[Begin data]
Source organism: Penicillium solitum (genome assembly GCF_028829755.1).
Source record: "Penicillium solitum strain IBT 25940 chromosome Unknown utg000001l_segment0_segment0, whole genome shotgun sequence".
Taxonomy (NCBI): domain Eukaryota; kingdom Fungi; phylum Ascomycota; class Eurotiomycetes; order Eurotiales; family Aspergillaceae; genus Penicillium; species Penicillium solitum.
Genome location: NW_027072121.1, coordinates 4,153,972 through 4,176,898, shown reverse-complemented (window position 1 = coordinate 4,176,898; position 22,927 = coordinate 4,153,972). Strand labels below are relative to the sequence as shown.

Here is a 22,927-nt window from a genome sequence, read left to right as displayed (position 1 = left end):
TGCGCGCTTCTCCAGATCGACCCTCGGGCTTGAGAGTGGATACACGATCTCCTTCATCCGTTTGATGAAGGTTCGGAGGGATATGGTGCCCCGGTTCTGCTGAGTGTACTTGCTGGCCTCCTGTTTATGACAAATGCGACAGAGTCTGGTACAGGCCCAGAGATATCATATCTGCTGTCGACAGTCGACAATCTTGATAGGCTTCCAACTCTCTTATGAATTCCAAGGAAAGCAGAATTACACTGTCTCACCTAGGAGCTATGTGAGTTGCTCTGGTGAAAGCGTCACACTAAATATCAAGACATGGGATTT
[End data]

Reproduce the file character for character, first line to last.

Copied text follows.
Source organism: Penicillium solitum (genome assembly GCF_028829755.1).
Source record: "Penicillium solitum strain IBT 25940 chromosome Unknown utg000001l_segment0_segment0, whole genome shotgun sequence".
Taxonomy (NCBI): domain Eukaryota; kingdom Fungi; phylum Ascomycota; class Eurotiomycetes; order Eurotiales; family Aspergillaceae; genus Penicillium; species Penicillium solitum.
Genome location: NW_027072121.1, coordinates 4,153,972 through 4,176,898, shown reverse-complemented (window position 1 = coordinate 4,176,898; position 22,927 = coordinate 4,153,972). Strand labels below are relative to the sequence as shown.

Here is a 22,927-nt window from a genome sequence, read left to right as displayed (position 1 = left end):
TGCGCGCTTCTCCAGATCGACCCTCGGGCTTGAGAGTGGATACACGATCTCCTTCATCCGTTTGATGAAGGTTCGGAGGGATATGGTGCCCCGGTTCTGCTGAGTGTACTTGCTGGCCTCCTGTTTATGACAAATGCGACAGAGTCTGGTACAGGCCCAGAGATATCATATCTGCTGTCGACAGTCGACAATCTTGATAGGCTTCCAACTCTCTTATGAATTCCAAGGAAAGCAGAATTACACTGTCTCACCTAGGAGCTATGTGAGTTGCTCTGGTGAAAGCGTCACACTAAATATCAAGACATGGGATTT